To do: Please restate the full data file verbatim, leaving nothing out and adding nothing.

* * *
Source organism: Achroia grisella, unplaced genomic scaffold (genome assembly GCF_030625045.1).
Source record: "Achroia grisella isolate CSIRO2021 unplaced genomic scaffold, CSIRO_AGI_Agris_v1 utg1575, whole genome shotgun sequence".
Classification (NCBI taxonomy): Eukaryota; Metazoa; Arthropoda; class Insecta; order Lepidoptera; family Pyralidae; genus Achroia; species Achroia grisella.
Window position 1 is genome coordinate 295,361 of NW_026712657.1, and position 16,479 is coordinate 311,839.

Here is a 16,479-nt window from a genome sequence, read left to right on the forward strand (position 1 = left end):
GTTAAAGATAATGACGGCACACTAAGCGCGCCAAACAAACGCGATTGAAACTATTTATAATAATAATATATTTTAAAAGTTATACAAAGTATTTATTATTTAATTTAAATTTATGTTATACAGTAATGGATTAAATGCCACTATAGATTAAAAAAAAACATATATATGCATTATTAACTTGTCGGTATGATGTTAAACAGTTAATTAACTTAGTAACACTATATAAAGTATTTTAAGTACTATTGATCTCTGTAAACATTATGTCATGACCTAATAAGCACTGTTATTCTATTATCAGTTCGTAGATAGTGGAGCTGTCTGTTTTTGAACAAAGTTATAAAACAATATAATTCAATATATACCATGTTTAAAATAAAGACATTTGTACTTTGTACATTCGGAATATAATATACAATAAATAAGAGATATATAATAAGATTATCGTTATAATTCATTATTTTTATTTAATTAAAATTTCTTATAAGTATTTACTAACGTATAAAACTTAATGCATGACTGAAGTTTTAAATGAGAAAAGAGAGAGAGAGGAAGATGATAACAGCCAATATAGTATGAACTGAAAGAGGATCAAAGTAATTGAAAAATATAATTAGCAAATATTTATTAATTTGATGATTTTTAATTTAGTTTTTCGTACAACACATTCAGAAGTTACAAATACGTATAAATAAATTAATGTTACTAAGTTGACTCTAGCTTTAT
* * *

Source organism: Achroia grisella, unplaced genomic scaffold (genome assembly GCF_030625045.1).
Source record: "Achroia grisella isolate CSIRO2021 unplaced genomic scaffold, CSIRO_AGI_Agris_v1 utg1575, whole genome shotgun sequence".
Classification (NCBI taxonomy): Eukaryota; Metazoa; Arthropoda; class Insecta; order Lepidoptera; family Pyralidae; genus Achroia; species Achroia grisella.
Window position 1 is genome coordinate 295,361 of NW_026712657.1, and position 16,479 is coordinate 311,839.

Here is a 16,479-nt window from a genome sequence, read left to right on the forward strand (position 1 = left end):
GTTAAAGATAATGACGGCACACTAAGCGCGCCAAACAAACGCGATTGAAACTATTTATAATAATAATATATTTTAAAAGTTATACAAAGTATTTATTATTTAATTTAAATTTATGTTATACAGTAATGGATTAAATGCCACTATAGATTAAAAAAAAACATATATATGCATTATTAACTTGTCGGTATGATGTTAAACAGTTAATTAACTTAGTAACACTATATAAAGTATTTTAAGTACTATTGATCTCTGTAAACATTATGTCATGACCTAATAAGCACTGTTATTCTATTATCAGTTCGTAGATAGTGGAGCTGTCTGTTTTTGAACAAAGTTATAAAACAATATAATTCAATATATACCATGTTTAAAATAAAGACATTTGTACTTTGTACATTCGGAATATAATATACAATAAATAAGAGATATATAATAAGATTATCGTTATAATTCATTATTTTTATTTAATTAAAATTTCTTATAAGTATTTACTAACGTATAAAACTTAATGCATGACTGAAGTTTTAAATGAGAAAAGAGAGAGAGAGGAAGATGATAACAGCCAATATAGTATGAACTGAAAGAGGATCAAAGTAATTGAAAAATATAATTAGCAAATATTTATTAATTTGATGATTTTTAATTTAGTTTTTCGTACAACACATTCAGAAGTTACAAATACGTATAAATAAATTAATGTTACTAAGTTGACTCTAGCTTTAT